? negrins hel'i at ?Saga
A moni: thr he
un< Ivo Vopiovic, h
FOE AT NAMUR
Allied Forces, in Big Semi?
circle. Prepare to Close
In on Invaders.
SI d, ?Aug. 19. According to a
pondenl xxno ha? just reached
th? I ?? ? . : srtn
. detraining 01
? re concealed under
From aviators by
day, i ? ! with helmets and
marked Bpahia bad a
warm welcome, and even a low cheer
from the Mien? crowds that washed
from i ? ? poini Ilka ?he re
In ? ? d and
took coffee mi the square, to speed off
in motors latei ? There
even a little music and singing in
the hotels, for the tension is ?
over. The Belgians know that their
anxious, loi most ended
The rest they I good com?
The attempt to craw the Germans
no) ineeeeded, there
they have been allowed a gap on
'lie north to past into ?the trap. They
have got a ?? mbloux Mean?
while the armies have been taking a
ID 'a-' semi-circles from
. by Quatre
did lield ?1
?lie invader.?' strength.
?> rday the long line of troop
drawn gradualh An
.-'ment t??ok pluce near Gembloux.
The ?Uhlani were hunted back, the
epushing the eeQermani back under the
great d along the northern
line. The ?
hill.- ring troop?-,
column:? of ecavalry end light guns
moving into position like long snakes
, an extra? ?
among the w oeda and ? n ?
ii IBeei xxarned na in a lane on
I hill." the rorre.-poi....
*"Wi.te said 'Wi have rev
em hour There ?vas
; Nothing was to be seen. The
i denly on th?> opposite ?id<
- . ? ?! out of a
e few shots
I >? next in?
muskel Thr.. and ;?
man fell from his
through the stubble.
: I few par.
At Ml. ? ? giment af?
ter regiment of French eavalrj ? :
throng reel Their he i
xx-i re . ^re? linen,
l lin? trtillery, then
? ut on
? ? .
ere a ? .-?igl?
-.<-. h.'tor* The ?Belgian ?,r.?i the peo
confident that the ife?ue cannot long be
RUSSIANS WIN FIGHTS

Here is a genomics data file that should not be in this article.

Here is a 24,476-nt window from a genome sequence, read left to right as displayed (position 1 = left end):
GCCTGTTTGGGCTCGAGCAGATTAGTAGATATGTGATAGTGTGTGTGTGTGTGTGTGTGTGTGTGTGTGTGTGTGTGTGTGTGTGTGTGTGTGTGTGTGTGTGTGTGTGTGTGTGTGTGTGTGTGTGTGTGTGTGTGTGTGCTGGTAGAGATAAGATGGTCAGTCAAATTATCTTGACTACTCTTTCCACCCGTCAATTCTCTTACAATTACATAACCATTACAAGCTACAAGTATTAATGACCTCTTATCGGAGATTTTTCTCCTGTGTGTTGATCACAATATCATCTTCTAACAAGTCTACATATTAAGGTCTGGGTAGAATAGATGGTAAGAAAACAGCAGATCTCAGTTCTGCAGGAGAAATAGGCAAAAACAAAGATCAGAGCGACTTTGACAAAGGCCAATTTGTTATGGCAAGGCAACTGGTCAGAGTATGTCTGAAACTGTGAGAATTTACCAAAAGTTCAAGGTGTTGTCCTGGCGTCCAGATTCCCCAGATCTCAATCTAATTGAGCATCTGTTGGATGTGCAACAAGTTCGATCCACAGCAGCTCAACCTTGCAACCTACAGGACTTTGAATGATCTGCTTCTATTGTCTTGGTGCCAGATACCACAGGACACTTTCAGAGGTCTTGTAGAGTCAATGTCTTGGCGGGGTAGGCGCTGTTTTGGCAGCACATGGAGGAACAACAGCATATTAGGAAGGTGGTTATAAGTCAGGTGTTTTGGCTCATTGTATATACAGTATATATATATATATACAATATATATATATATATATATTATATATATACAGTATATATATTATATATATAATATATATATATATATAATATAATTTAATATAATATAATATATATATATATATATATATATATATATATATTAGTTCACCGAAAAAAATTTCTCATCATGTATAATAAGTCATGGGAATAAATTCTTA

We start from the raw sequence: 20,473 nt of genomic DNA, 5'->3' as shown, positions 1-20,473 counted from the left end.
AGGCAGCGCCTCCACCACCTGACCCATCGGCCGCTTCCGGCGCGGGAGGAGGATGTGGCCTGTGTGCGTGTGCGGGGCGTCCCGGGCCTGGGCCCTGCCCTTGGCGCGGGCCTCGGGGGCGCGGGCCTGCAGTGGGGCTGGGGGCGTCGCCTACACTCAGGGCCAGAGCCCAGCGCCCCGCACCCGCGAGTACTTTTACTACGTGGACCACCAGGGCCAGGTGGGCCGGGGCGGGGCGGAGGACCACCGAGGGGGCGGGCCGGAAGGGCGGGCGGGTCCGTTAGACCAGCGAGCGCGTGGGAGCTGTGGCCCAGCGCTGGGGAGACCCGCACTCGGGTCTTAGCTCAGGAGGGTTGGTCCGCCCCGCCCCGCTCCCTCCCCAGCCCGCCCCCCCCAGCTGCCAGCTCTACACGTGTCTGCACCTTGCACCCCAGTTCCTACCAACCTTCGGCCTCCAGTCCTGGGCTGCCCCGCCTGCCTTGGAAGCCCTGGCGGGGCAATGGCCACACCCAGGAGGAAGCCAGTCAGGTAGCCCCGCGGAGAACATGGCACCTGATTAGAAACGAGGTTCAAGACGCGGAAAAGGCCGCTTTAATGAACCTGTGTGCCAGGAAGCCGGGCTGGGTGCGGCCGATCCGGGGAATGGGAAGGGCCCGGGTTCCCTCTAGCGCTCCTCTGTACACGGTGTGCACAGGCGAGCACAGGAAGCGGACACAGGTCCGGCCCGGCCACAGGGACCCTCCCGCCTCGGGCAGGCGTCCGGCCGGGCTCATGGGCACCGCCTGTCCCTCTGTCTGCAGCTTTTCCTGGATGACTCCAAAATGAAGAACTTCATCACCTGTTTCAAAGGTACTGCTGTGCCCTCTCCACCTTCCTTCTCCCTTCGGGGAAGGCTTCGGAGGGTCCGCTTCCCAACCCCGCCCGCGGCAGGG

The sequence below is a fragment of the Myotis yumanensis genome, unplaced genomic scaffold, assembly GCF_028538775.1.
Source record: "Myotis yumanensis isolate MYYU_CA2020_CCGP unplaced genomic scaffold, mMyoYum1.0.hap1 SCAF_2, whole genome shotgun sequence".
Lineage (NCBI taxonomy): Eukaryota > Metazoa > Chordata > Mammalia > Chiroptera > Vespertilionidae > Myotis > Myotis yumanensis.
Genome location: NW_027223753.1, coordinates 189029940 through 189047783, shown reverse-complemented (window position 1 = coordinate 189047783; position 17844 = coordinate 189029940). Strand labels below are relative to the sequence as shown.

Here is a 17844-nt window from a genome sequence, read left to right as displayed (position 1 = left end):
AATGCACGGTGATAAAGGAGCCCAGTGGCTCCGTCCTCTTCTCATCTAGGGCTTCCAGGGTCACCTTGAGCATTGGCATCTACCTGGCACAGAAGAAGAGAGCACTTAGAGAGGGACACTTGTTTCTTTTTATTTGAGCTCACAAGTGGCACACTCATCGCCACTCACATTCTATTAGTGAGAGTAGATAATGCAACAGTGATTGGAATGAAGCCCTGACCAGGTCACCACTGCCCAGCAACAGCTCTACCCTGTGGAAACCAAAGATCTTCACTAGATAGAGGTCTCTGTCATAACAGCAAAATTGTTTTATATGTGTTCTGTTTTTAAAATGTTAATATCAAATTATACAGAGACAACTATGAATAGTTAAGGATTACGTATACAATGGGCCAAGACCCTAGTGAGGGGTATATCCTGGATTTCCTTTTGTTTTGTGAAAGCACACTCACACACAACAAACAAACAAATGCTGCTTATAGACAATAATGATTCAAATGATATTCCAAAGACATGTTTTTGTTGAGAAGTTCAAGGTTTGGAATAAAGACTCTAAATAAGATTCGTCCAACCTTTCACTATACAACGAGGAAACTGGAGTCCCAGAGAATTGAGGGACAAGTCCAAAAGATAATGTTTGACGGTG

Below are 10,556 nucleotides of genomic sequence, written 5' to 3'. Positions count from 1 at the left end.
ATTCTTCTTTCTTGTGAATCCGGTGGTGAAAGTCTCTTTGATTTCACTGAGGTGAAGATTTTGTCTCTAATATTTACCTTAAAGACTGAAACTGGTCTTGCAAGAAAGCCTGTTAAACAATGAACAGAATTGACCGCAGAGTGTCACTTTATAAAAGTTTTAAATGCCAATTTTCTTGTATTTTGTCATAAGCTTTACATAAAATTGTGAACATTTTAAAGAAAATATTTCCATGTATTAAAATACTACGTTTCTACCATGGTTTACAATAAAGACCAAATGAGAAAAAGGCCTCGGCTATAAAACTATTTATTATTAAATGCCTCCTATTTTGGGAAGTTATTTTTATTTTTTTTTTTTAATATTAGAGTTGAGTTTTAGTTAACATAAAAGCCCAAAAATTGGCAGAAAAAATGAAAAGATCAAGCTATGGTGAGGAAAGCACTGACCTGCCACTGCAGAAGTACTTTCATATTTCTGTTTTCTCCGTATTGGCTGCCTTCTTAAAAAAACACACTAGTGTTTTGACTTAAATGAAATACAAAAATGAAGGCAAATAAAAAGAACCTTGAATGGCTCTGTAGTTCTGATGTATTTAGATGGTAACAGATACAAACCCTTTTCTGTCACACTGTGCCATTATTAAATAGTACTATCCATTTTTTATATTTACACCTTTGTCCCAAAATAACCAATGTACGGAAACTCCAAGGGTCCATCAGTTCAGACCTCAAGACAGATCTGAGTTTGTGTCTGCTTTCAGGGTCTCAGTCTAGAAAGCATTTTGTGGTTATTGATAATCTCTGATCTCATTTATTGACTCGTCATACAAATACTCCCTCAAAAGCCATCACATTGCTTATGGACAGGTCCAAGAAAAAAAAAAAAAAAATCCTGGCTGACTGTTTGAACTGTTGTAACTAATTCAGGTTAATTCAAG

Rept?SC Austrian Attacks o a
the Towr of Vladimir.
? mir, m ti ? ? ? Vf?
> taita he*\ y Ansti
I division . i.r.d ?thirty?
? "is a rom
? ml -
Ku'm ? "gaged th?
h tad until ? o'clock in theevfn
ing. the Auatnans were beaten back
| with heavy catua'.nei The Ruasian I
i caiusities were smell."
GERMANS DRIVE FOE
BACK UPON BR?SSELS;
Fight Begins From Diest to Namur, Includ?
ing Waterloo?Belgian Cavalry Forced
to Retire at Centre.
EXTREME FRENCH LEFT IS STRUCK
Reported Engagement Taken to Indicate Enveloping
Movement by Kaiser's Right?Allies Advancing
Steadily in Neighborhood of Gembloux.
Br?ssel?, Aug. 19.?It was th? turn of th? German? to-day
to move forward upon the enemy in considerable force. They
appeared at several points on the allies' front and pressed on in
overwhelming numbers. The allies gave ground slowly, evacu?
ating the advanced positions which had been occupied as a result
of yesterday's great cavalry drive.
The Germans fired several shells into Tirlemont without
doing any damage, and the allies, now narrowed in tie extent of
their lines, occupied a new defensive position close to the capital.
The next move by the invader is eagerly awaited.
Louvain is occupied. The allies are now faced by a large
army, and the next twenty-four hours should witness important
An engagement is reported to have taken place in Northern
Limbourg. The armies in that district compose the extreme French
left and the German right.
The Belgians and French are now in close junction and in
contact with the advance lines of the German array.